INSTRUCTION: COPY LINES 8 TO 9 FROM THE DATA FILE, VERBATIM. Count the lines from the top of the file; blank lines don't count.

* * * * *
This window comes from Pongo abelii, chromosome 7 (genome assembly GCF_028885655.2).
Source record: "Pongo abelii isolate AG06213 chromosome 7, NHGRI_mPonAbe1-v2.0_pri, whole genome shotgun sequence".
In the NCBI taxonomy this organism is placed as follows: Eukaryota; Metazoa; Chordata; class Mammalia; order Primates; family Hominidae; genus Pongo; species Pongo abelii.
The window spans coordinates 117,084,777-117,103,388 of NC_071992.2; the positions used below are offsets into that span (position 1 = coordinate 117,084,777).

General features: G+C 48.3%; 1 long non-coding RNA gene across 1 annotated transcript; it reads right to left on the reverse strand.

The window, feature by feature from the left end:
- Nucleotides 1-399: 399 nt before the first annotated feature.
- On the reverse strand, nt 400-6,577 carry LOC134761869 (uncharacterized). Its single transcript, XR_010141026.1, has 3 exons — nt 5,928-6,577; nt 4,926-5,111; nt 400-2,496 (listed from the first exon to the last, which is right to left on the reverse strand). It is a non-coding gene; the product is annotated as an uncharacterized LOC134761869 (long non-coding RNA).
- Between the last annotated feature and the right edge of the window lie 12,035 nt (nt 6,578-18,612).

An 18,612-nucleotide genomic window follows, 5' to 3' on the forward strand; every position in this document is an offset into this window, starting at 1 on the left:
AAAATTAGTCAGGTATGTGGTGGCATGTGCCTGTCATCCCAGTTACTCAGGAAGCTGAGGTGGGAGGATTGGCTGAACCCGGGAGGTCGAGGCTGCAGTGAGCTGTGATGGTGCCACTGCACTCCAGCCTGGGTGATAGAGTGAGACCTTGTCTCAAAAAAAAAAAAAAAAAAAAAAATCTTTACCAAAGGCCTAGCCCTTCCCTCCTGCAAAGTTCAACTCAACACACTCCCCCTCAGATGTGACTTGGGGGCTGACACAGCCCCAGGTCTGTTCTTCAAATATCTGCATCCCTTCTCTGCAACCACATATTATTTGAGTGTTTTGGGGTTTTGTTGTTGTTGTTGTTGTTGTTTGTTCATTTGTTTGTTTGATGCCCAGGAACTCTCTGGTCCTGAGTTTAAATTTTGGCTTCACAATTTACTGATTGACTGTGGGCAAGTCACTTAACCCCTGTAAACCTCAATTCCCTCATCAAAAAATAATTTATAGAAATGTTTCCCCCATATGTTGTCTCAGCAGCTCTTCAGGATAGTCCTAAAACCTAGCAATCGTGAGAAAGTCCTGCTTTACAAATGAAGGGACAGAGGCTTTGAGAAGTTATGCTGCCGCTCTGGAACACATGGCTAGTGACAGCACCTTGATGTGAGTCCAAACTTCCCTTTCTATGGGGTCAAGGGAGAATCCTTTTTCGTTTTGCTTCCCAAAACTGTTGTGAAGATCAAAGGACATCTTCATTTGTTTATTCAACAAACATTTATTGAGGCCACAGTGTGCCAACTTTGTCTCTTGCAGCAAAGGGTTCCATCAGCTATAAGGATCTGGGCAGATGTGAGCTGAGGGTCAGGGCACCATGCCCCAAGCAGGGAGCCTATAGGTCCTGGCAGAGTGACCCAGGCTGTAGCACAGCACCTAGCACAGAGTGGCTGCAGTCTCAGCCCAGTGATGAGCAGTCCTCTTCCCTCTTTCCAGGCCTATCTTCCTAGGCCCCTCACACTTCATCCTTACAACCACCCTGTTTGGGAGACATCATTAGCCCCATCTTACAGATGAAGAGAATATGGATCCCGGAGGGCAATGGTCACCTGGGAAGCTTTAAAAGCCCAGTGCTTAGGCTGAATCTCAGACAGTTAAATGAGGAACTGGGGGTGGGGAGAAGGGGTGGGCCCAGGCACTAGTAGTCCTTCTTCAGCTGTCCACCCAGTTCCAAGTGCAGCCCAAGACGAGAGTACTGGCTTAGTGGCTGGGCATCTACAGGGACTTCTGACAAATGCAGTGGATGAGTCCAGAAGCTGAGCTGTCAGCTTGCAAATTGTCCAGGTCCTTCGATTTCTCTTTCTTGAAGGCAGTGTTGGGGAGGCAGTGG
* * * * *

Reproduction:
- On the reverse strand, nt 400-6,577 carry LOC134761869 (uncharacterized). Its single transcript, XR_010141026.1, has 3 exons — nt 5,928-6,577; nt 4,926-5,111; nt 400-2,496 (listed from the first exon to the last, which is right to left on the reverse strand). It is a non-coding gene; the product is annotated as an uncharacterized LOC134761869 (long non-coding RNA).
- Between the last annotated feature and the right edge of the window lie 12,035 nt (nt 6,578-18,612).